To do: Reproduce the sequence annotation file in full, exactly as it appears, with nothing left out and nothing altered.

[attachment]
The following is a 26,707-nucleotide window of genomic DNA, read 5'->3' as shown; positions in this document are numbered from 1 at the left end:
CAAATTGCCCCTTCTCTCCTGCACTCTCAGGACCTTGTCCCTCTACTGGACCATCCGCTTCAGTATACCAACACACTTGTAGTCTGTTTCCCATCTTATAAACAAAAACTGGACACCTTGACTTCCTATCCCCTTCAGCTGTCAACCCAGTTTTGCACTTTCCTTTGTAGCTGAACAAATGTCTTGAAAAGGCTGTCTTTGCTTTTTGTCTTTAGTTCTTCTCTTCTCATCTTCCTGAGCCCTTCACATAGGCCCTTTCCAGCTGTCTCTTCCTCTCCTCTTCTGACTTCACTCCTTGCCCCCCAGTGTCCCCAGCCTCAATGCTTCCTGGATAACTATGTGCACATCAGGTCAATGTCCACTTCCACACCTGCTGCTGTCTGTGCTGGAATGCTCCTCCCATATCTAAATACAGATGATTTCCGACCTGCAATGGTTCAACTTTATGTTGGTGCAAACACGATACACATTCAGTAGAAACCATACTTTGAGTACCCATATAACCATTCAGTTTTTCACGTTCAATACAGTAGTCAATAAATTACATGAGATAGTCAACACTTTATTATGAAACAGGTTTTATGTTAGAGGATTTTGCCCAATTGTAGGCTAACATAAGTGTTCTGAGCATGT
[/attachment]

The following is a 26,707-nucleotide window of genomic DNA, read 5'->3' as shown; positions in this document are numbered from 1 at the left end:
CAAATTGCCCCTTCTCTCCTGCACTCTCAGGACCTTGTCCCTCTACTGGACCATCCGCTTCAGTATACCAACACACTTGTAGTCTGTTTCCCATCTTATAAACAAAAACTGGACACCTTGACTTCCTATCCCCTTCAGCTGTCAACCCAGTTTTGCACTTTCCTTTGTAGCTGAACAAATGTCTTGAAAAGGCTGTCTTTGCTTTTTGTCTTTAGTTCTTCTCTTCTCATCTTCCTGAGCCCTTCACATAGGCCCTTTCCAGCTGTCTCTTCCTCTCCTCTTCTGACTTCACTCCTTGCCCCCCAGTGTCCCCAGCCTCAATGCTTCCTGGATAACTATGTGCACATCAGGTCAATGTCCACTTCCACACCTGCTGCTGTCTGTGCTGGAATGCTCCTCCCATATCTAAATACAGATGATTTCCGACCTGCAATGGTTCAACTTTATGTTGGTGCAAACACGATACACATTCAGTAGAAACCATACTTTGAGTACCCATATAACCATTCAGTTTTTCACGTTCAATACAGTAGTCAATAAATTACATGAGATAGTCAACACTTTATTATGAAACAGGTTTTATGTTAGAGGATTTTGCCCAATTGTAGGCTAACATAAGTGTTCTGAGCATGT